Going Beyond the DC Universe @ WonderCon

While the Beyond the DC Universe panel at WonderCon Friday evening was originally scheduled to be handled by DC's Patty Jeres and Wildstorm's Scott Dunbier, everything changed last minuted. Instead, comics fans in attendanced were treated to writer/editor Jonathan Vankin, writer Howard Chaykin, and (eventually) Josh Dysart as Bob Wayne did his stump slideshow routine. The announcements made during the panel were a mix of updating the old and new.

For example, "Astro City" will return with a 16 part maxi-series, "The Dark Age," which goes back to the 70s to tell the story of the Astro City Silver Age in four issue arcs by the usual team of Busiek, Anderson, and Ross.

And Alan Moore and Dave Gibbons will team up again to create "Albion" (sort of). Gibbons will be doing covers, Moore will be handing off the story to Leah Moore, with art by Shane Oakley. The story goes back to the 70s to resurrect obscure 60s British superheroes like Captain Hurricane and the Spider. This is part of the IPC deal announced last July.

Speaking of Alan Moore, the inevitable "Absolute League of Extraordinary Gentlemen" will finally be released, with the full script in the second volume, as before (look for a new LXG project from Moore and O'Neill next year). The Wachowski Brothers adaptation of "V for Vendetta" is shooting for a November Fifth release. And Halo Jones will get the DC/2000AD re-release treatment. (Sadly, Grant Morrison and Steve Yeowell's "Zenith" is snarled in contractual problems.)

Tim Green ("Fraction") will be taking over the art on Josh Dysart's "Swamp Thing" as Dysart explores the history of Alec Holland, "the soul rattling around inside the swamp beast." The ambitious Mr. Dysart means to "take what Wein and Wrightson did, bringing in a monster every issue, and the politics and metaphysics of Moore, and make them gel -- hopefully not in a clumsy way."

Dysart promises "lots of sex and politics and drugs!" as he goes back to the 70s to reveal Alec's history. Explaining his take on Swamp Thing, Dysart says: "Interesting to me is to set the past line through the Nixon/McGovern election, because there are echoes of the last election." Dysart also promises to target environmental issues and companies like GM food creator Monsanto.

Third time's the charm for Neil Gaiman's "Neverwhere" which, not content with being a TV show and a novel, will now be adapted by Mike Carey as a comic book series, with art by Glenn Fabry. Another Gaiman spin-off, "Dead Boy Detectives," will be written and drawn by Jill Thompson in manga style. Expect the sales-enhancing walk-on by Death.

There are plans for the new Garth Ennis/Steve Dillon collaboration, "City of Lights," in which Ennis goes back to the 70s to deliver what Bob Wayne says will be a more personal, autobiographical story, and "not gonzo wacky."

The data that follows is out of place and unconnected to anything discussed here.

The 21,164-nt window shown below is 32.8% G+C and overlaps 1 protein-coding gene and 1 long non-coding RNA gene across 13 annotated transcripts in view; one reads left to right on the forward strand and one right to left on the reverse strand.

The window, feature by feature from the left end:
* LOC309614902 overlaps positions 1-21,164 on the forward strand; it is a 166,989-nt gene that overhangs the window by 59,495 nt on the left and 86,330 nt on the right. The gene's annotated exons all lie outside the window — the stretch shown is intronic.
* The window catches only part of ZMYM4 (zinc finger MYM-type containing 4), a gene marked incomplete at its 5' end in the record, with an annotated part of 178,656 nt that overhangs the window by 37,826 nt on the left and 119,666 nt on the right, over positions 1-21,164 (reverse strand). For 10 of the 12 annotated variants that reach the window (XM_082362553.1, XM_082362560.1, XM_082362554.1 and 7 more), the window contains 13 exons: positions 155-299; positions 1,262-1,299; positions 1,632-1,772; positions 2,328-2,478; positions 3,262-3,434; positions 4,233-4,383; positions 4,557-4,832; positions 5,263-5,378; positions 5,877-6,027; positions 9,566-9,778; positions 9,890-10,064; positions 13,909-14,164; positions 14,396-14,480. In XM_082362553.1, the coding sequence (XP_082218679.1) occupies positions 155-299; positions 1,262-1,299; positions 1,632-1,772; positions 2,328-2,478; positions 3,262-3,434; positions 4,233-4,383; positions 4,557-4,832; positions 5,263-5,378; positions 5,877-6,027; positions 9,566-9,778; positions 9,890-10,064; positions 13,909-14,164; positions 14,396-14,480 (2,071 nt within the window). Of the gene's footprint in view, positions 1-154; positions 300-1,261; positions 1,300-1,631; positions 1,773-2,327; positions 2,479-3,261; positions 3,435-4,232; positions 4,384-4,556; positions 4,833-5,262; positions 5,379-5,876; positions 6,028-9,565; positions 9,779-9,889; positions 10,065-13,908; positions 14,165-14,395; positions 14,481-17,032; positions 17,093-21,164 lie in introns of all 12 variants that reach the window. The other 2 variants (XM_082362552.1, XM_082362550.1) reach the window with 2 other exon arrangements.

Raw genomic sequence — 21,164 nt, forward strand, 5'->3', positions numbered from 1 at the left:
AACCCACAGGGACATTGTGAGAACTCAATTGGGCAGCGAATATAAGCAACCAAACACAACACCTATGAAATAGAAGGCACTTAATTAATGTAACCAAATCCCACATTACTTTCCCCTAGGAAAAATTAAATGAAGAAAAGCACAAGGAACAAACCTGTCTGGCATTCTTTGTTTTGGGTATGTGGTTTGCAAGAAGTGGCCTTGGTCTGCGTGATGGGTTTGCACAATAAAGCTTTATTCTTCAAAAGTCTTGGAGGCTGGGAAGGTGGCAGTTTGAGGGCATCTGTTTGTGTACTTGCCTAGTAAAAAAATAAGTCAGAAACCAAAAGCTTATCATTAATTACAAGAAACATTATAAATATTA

Howard Chaykin has just started on a sequel to "Bite Club" ("I literally got this on my computer today"), with David Hahn returning on art. Chaykin is also writing and drawing a new series, "City of Tomorrow," which he describes as "in the most Hollywood sense, 'Untouchables' meets 'Westworld.'" Our hero will have to deal with robot organized crime and romance. "I'm touching myself inappropriately, I'm having such a good time," Chaykin said. In other Chaykin news, not only will there be twelve new pages of material in the "American Flagg" re-release, but he's in discussion with Dynamic Forces for a revival of the character.

Responding to a question about building a female readership for comics, Chaykin revealed that even his wife won't read his books, recommended that "archetypal British art fag comic book"" Promethea," and lamented the way "fan boys" in the industry destroyed the female market by canceling romance comics.

"Romance fiction is the only genre that hasn't had a breakout book. I've been trying to decode romance fiction for then years, and I want to write a really good romance novel. Why not put graphic novels and chick lit together?"

Fulfilling this pledge, Chaykin promised a sequel to "Black Kiss," went on to describe "Mighty Love" as a romance comic, and then provided a possible key to the current nostalgia boom. Saying that he's "sentimental" and a "romantic realist" rather than the cynic he's painted as (using more colourful language than I can repeat), Chaykin is still unconvinced that comics actually have a future.

"Graphic novels are not going to save us. Graphic novel collectors are like LP collectors. My hope is that comic books outlive me, but I don't think they're going to survive much longer."

Nevertheless, DC will be produce two original graphic novels this year that trade on movie connections.

Breakout romance comic, "The Fountain," is written by film director Darren Aronofsky ("Pi," "Requiem for a Dream") and illustrated by Kent Williams. It's a companion piece of sorts to Aronofsky's upcoming movie of the same name, starring Hugh Jackman and Rachel Weisz. (Bob Wayne quipped: "And whatever keeps Hugh Jackman away from the next X-Men movie is good for us.")

"The Quitter" is by Harvey Pekar, with art by Dean Haspiel, and finds Pekar also in a reflective mood, going back to his childhood, telling the story of how "he found approval by beating people up," as Wayne put it, though he added: "That doesn't mean you should call Harvey out, he's no longer a street punk."

"Dean is, though," said Vankin. And then Chaykin reminded everyone that he discovered Haspiel. "He used to be my assistant. He used to take his shirt off a lot." Ahh, the romance of comics, back in the glory days!

In additional Wildstorm news, don't miss CBR's interview with Andy Diggle concerning his new Wildstorm series "Silent Dragon."

Vampirella #2

More in Comics